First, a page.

• When utilizing CABAC coding in HEVC, throughput performance can differ depending on different factors such as but not limited to: total number of bins/pixels, number of bypass bins/pixels, and number of regular (or context) coded bins/pixels. Generally speaking, throughput for the case of high bit-rate encoding (low Quantization Parameter (QP) value) is significantly less than throughput in other cases. Therefore, throughput in high bit-rate cases may consume a significant amount of processing resources and/or may take a significant amount of time to encode/decode. The disclosure that follows solves this and other problems.
  • It is also known that CABAC can be used in a lossless coding mode to compress a residual sample. In one example, a residual sample is a value corresponding to a specific location in an image. Typically, a residual sample corresponds to the difference between a value corresponding to a specific location in an image and a prediction value corresponding to the same, specific location in an image. Alternatively, a residual sample is a value corresponding to a specific location in an image that has not been processed with a transformation operation, or a transformation operation that is not typically used to create TQCs. A residual sample can be from different block sizes according to its sample size (4×4, 8×8, 16×16, 32×32, 16×32, etc.) A 2D residual sample block is first converted into a 1D array before entropy coding, similar to TQC encoding. In an example, 2D arrayed residual sample in a 4×4 block may be arranged as illustrated in Table (2).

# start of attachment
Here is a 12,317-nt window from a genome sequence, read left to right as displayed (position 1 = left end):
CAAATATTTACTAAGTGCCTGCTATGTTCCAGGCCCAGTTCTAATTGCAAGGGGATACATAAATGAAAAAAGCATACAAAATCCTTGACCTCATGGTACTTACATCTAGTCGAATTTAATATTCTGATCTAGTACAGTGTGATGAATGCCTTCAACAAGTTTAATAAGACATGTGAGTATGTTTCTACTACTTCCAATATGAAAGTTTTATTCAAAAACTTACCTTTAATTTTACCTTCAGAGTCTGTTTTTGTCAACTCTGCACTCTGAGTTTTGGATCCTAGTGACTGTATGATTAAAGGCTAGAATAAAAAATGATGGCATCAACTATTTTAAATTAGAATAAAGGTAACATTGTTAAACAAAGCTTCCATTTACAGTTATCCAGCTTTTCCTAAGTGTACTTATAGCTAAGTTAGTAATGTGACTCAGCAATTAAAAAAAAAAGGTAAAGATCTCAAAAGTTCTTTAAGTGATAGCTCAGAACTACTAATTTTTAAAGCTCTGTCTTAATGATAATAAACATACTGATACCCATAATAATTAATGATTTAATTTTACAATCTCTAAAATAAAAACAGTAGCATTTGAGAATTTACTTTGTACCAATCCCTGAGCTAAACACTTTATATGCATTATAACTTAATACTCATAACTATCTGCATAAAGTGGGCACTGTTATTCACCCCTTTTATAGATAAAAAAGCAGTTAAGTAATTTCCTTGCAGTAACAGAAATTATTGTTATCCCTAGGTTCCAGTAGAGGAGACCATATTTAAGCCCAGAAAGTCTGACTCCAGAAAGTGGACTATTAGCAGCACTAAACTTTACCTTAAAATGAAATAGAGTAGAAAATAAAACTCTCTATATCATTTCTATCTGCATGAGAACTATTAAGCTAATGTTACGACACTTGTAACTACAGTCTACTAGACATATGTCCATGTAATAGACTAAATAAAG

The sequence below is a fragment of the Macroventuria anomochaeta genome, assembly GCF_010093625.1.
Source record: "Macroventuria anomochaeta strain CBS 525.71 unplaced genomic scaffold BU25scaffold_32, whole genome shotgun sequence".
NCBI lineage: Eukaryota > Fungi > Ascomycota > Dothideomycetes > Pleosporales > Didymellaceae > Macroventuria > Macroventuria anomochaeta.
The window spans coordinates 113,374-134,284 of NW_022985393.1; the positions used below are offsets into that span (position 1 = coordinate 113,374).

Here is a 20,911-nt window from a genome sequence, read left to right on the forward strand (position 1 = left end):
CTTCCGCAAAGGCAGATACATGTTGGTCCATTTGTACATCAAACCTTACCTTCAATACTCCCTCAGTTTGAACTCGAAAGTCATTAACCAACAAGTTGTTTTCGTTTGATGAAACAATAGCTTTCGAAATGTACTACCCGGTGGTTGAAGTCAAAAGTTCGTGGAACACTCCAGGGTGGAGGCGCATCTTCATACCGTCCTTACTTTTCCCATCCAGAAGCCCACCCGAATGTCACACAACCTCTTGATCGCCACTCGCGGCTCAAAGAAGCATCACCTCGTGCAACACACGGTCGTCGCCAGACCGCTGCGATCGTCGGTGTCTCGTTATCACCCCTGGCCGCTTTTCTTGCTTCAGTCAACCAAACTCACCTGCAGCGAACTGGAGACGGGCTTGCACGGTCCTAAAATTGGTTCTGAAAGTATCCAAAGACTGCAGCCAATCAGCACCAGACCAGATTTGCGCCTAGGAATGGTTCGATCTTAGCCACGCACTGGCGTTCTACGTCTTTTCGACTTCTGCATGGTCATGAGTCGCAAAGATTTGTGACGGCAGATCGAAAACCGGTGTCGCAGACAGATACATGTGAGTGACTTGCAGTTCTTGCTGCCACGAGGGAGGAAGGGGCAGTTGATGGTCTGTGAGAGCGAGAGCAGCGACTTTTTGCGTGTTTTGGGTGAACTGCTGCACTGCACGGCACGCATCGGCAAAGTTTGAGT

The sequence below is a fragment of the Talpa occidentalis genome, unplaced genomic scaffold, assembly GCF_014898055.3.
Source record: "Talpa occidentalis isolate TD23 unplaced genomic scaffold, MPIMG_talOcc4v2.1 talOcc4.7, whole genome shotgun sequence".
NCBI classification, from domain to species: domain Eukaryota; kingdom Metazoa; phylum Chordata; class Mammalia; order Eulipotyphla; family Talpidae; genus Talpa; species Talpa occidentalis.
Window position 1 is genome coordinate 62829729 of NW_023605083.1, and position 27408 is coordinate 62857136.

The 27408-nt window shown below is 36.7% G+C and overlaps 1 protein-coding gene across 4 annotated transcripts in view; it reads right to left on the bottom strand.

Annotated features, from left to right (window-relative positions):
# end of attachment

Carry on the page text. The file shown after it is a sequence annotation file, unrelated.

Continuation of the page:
• TABLE (2) 4 0 1 0 3 2 −1  . . . −3 0 . . . . . . 0 . . . . . . . . .
  • When converting the 2D residual sample into a 1D array, the block may be scanned in a diagonal zig-zag fashion. Continuing with the example, the 2D arrayed residual sample illustrated in Table (2) may be converted into 1D arrayed residual sample [4, 0, 3, −3, 2, 1, 0, −1, 0, . . . ] by scanning the first row and first column, first row and second column, second row and first column, third row and first column, second row and second column, first row and third column, first row and fourth column, second row and third column, third row and second column, fourth row and first column and so on.
  • The 1D array of the residual sample is represented by a sequence of Syntax Elements (SEs) in CABAC. An example of a sequence of SEs for the example 1D array of the residual sample is shown in FIG. 11. The SEs represent the following parameters: Last position X/Y, Significance Map, and the attributes Greater than 1, Greater than 2, Sign Information, and Absolute −3.
  • In the lossless coding mode of CABAC in HEVC, the representative SEs are coded. The CABAC framework of FIG. 3 may be used for coding the SEs. The CABAC coding technique includes coding symbols using stages. In the first stage, the CABAC uses a “binarizer” to map input symbols to a string of binary symbols, or “bins”. The input symbol may be a non-binary valued symbol that is binarized or otherwise converted into a string of binary (1 or 0) symbols prior to being coded into bits. The bins can be coded into bits using the previously described “regular encoding engine”.